How (and to what extent) did the conferences at Yalta and Potsdam (1945) contribute to the origin of the Cold War?

Essay by mammol5High School, 11th gradeA+, May 2006

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The Cold War which started in the late 1940's and ended in 1989 was one of the most contentious events of the 20th century. Even today, new information is surfacing about the war and its causes. The term Cold War is used as the two superpowers USA and USSR never completely reached boiling point. One debating point that historians still argue over is the origin of the war. There have been different points of views which evolved during and after the war.

There are various reasons that are seen as the main causes of the Cold War and two events that continue to be discussed are the conferences at Yalta and Potsdam. Even though the war was quite imminent and something both the powers knew would ultimately happen due to a clash of ideologies, it was the two conferences that triggered the disagreements leading to the origins. The key players were World War II allies United Kingdom, United States and the Soviet Union.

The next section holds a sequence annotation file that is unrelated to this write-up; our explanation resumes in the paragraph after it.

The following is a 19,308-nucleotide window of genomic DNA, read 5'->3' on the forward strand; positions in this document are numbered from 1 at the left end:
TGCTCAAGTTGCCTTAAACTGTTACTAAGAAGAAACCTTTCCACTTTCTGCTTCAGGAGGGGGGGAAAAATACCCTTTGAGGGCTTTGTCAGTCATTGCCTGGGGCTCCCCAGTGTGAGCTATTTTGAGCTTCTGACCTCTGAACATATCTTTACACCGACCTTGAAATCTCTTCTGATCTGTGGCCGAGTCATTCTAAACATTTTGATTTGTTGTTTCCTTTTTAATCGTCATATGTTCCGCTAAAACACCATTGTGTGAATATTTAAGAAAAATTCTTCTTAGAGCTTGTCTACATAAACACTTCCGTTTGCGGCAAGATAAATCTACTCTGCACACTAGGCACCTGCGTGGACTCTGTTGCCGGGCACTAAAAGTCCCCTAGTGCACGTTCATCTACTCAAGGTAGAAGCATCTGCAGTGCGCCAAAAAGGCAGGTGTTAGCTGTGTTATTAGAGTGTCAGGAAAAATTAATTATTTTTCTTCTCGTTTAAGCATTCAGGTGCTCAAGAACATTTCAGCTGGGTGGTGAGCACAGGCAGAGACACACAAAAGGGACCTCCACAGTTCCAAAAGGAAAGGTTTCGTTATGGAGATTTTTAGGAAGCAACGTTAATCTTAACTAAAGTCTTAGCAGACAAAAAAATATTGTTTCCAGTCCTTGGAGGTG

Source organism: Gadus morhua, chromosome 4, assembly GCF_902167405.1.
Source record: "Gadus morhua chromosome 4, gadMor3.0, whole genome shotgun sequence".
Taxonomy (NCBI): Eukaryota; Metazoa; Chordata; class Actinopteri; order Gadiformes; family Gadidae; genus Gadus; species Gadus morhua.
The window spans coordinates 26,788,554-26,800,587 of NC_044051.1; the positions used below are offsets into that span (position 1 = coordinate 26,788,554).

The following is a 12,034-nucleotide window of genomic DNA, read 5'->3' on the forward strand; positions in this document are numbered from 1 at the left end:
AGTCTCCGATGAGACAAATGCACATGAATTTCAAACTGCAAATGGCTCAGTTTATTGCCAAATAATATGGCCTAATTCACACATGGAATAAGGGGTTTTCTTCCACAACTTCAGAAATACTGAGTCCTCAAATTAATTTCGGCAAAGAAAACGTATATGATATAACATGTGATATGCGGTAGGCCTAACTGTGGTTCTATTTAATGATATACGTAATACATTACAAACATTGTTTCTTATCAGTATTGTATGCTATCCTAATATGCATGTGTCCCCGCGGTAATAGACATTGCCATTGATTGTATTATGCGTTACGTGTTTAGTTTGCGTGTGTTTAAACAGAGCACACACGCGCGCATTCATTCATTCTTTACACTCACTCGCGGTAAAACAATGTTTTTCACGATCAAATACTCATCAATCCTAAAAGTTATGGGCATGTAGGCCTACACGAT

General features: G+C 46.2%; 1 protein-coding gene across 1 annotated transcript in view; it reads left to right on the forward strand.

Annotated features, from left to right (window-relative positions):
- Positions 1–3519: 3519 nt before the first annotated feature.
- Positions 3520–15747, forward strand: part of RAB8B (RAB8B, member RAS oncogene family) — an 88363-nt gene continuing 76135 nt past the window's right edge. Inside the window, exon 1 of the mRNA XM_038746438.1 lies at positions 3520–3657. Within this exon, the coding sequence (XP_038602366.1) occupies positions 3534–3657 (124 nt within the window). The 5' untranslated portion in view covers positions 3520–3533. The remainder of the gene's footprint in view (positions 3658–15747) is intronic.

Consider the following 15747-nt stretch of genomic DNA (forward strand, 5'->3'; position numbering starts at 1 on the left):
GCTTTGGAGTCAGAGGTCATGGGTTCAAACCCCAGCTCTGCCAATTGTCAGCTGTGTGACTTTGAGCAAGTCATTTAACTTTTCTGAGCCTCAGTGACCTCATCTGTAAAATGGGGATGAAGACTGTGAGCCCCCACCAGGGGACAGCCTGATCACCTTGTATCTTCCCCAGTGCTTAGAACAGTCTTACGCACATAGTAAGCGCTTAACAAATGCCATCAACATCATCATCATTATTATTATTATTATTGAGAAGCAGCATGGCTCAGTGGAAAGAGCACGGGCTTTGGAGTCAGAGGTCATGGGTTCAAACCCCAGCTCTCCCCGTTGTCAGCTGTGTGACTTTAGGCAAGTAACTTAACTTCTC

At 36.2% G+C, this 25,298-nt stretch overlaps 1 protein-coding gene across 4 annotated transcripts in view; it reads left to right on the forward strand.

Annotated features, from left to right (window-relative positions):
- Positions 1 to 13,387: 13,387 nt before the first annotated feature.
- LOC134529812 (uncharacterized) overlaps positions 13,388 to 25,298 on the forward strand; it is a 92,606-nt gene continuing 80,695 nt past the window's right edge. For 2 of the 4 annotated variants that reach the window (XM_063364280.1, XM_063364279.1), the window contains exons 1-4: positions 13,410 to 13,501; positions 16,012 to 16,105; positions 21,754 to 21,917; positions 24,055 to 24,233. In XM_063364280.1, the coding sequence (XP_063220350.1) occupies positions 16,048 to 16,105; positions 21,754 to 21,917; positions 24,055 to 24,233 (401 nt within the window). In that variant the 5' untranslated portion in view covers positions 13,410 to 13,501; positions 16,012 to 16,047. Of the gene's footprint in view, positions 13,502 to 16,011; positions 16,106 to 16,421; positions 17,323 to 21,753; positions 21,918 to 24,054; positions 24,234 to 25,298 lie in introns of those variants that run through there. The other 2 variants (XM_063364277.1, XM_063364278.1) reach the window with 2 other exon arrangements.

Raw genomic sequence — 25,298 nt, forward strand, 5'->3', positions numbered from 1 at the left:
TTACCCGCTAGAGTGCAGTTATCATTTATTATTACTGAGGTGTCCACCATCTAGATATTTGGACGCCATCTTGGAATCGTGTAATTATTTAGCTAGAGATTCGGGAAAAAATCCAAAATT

The mood and tension surrounding the two conferences were very significant. The timing and setting were key as the second conference was held near the main debating point of Berlin and the atomic strike over Japan was being planned at the time of the conferences. At the same time, the Soviets had suffered more than 20 million casualties from World War II. This meant that both the USA and USSR were to treat the conferences as very important gatherings.

The first of the conferences was held in the resort of Yalta where Stalin, Roosevelt and Churchill discussed about post world war issues. The major decisions that were presented at Yalta were the setup of the Untied Nations and the role that the Soviets would play in it, division of Germany into four different zones, bringing Nazi and...